IKEA: The food warehouse


Photo by Jerry Xia

Jerry Xia and Erik Feng

Arriving at IKEA

When people think of IKEA, they think of sleek, modern furniture, and warehouse shelves stacked with crates. Yet, when we arrived at the well-lit lobby with the one-way escalator, we strode past the lengthy return line and eager shoppers perusing interior designs for a grander prize — the even longer line at the food court. IKEA’s Swedish dining experience starts with, in a traditional consumerist fashion, picking up a shopping cart, but for your food: three stacked metal tray holders provide a unique solution for holding food from the buffet. Widescreen TVs surround the buffet bar, wrapping around three walls and displaying the best deals for desserts, salads and entrées. The clink of pans and buzz of chatter fill the warehouse-like room.

Conspiracy for dessert

First, we waited in line for 10 minutes before arriving at the self-serve dessert bar. At IKEA, ordering dessert comes first and starts with the deal of the century: a gooey chocolate cake for only 99 cents. The cake offered a rich chocolate flavor with a thin, crunchy crust. The value makes it good for people concerned about their spending, earning the cake a gooey 4.5/5.

If gooey chocolate is too cheap for your refined taste, IKEA also offers a slice of “conspiracy” chocolate cake for $3 (apparently, it costs more to have a conspiracy). The suspicious-looking cake turned out to be the most generic-tasting sponge cake in existence. With layers of spongy and gooey chocolate, the conspiracy cake’s taste unravels like the logic of a real conspiracy.

The meatballs

For our entrée, a smiling yet probably poorly paid chef offered us the most authentic (and definitely not culturally appropriated) Swedish Meatballs dish with gravy, mashed potatoes and peas. The eight delicious meatballs on the plate were seared with a crisp skin, covered in savory gravy and paired with cranberry jam on the side. A couple meatballs might have been a little too saturated with sodium chloride (in simple words, salty), but the tart jam complemented the saltiness well. The side of flaky, powdery mashed potatoes was somehow cooked with even less flavor than the mushy peas (0/0; how do you rate peas?), even when drenched in the gravy. Of course, for the inexpensive price of $8 with an option to get four extra meatballs for only $1 more, IKEA’s classic Swedish meatballs did not disappoint.

Veggie cake with salmon

The salmon filet presented an initially appealing alternative to the meatballs. Regretfully, like the mashed potatoes, it was just as disappointing, even when drowned in the gravy (seriously, who puts gravy on fish?). And surprisingly, the gravy added a new, needed flavor to the fish. Believe us.

The (likely poorly paid) chef really wanted to make sure the fish was cooked all the way through, out the other side and back again. Luckily, the side of vegetable cake stole the show, with its cheesy, yet vegetable-forward interior melting in your mouth (as the fish should have). Thankfully, the gravy stayed away from this side, leaving it unharmed. Not to mention, we didn’t receive that much food for the expensive $10 price. IKEA should consider renaming the salmon dish to vegetable cake with a side of salmon.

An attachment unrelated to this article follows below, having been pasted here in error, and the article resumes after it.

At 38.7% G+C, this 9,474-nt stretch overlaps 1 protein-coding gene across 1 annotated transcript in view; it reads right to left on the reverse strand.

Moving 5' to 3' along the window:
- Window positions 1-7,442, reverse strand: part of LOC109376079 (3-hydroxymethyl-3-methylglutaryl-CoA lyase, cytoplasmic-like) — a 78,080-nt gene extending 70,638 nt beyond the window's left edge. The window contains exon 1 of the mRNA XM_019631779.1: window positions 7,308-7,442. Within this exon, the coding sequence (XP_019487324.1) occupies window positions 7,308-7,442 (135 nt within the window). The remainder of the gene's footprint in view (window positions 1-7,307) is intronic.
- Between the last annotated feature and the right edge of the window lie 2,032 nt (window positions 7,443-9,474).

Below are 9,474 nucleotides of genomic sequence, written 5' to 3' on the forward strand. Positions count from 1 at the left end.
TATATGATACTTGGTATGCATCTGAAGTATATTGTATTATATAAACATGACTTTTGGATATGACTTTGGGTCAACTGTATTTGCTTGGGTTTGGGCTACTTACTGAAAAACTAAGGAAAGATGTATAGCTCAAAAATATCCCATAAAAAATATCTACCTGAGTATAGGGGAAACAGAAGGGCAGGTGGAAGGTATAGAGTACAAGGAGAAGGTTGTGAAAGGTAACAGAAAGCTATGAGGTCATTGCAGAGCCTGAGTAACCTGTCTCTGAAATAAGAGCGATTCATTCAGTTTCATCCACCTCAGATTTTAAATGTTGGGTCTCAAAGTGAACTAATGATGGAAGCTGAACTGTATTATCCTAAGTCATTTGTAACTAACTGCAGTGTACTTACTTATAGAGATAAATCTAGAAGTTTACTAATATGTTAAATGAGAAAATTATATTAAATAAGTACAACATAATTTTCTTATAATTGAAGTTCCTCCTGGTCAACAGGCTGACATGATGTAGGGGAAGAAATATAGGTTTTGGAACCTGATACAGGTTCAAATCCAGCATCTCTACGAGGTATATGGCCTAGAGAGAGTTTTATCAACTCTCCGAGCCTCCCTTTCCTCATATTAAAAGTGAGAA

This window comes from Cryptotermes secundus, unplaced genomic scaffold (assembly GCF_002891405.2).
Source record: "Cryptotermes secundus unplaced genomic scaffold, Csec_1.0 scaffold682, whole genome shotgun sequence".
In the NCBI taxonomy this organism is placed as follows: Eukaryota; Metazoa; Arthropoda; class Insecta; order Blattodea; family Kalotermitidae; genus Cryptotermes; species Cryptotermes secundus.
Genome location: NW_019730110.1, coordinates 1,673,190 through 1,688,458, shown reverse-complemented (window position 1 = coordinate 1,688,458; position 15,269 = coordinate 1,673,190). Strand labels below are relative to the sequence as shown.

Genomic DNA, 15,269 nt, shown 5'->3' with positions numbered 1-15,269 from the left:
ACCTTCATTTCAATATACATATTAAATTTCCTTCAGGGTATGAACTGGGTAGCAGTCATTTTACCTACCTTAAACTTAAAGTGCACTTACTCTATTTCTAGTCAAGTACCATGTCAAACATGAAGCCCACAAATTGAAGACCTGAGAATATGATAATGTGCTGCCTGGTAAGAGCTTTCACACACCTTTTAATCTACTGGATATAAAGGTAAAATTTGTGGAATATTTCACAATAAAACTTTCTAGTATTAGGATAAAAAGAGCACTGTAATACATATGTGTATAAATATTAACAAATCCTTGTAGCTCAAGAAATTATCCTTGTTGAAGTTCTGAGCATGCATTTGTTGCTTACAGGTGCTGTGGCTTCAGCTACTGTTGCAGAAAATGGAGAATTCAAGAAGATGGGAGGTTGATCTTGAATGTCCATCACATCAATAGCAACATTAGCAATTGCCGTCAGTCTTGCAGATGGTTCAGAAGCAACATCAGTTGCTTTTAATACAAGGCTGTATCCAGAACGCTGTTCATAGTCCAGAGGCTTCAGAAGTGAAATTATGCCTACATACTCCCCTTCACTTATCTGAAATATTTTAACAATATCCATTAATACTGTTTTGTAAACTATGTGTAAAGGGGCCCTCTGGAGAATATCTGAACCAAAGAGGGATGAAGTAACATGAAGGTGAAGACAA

And finally, just before the checkout line, we arrived at the soup and fruit station that indeed served soup and fruit, a most interesting IKEA combo. Unfortunately, there was no employee to operate the ladle, so we had to learn how to work the enlarged spoon. The tomato and feta soup was lukewarm and suspiciously lacked feta cheese. The orange liquid was acidic, as though it were red vinegar — too acidic for two basic food connoisseurs.


IKEA does not feature any live performances or music; instead, it opts for a more economical, self-entertainment pamphlet that requires the customer to operate it. The pamphlet proved to be quite amusing, allegedly containing photos of “Sweden” and a description of the country’s Christmas, mid-summer and Halloween traditions. We were not able to verify the purported location of the photos, leaving the authenticity of the pamphlet up for interpretation.

The pamphlet states that the photos were indeed from the Nordic country. However, while the photos were colorful and the text educational, IKEA demanded that we download their app and join their rewards program, IKEA Family, with numerous ad breaks in the booklet featuring the IKEA app. They even offered a free coffee every time you visit the restaurant with IKEA Family, which is a quite generous offer if you can stomach the wait every morning.

Closing Thoughts

While IKEA’s cafeteria is not a gourmet restaurant, it does offer great deals on a variety of traditional Swedish dishes that lead to an enjoyable experience, even though it may lack service fit for the bourgeoisie. But, after all, IKEA was not built for the bourgeoisie — in our capitalist society, IKEA champions the cause of the proletariat, reminding us that, quoting the highly esteemed IKEA founder Ingvar Kamprad, “Wasting resources is a mortal sin,” and a fulfilling life/meal doesn’t always have to be expensive.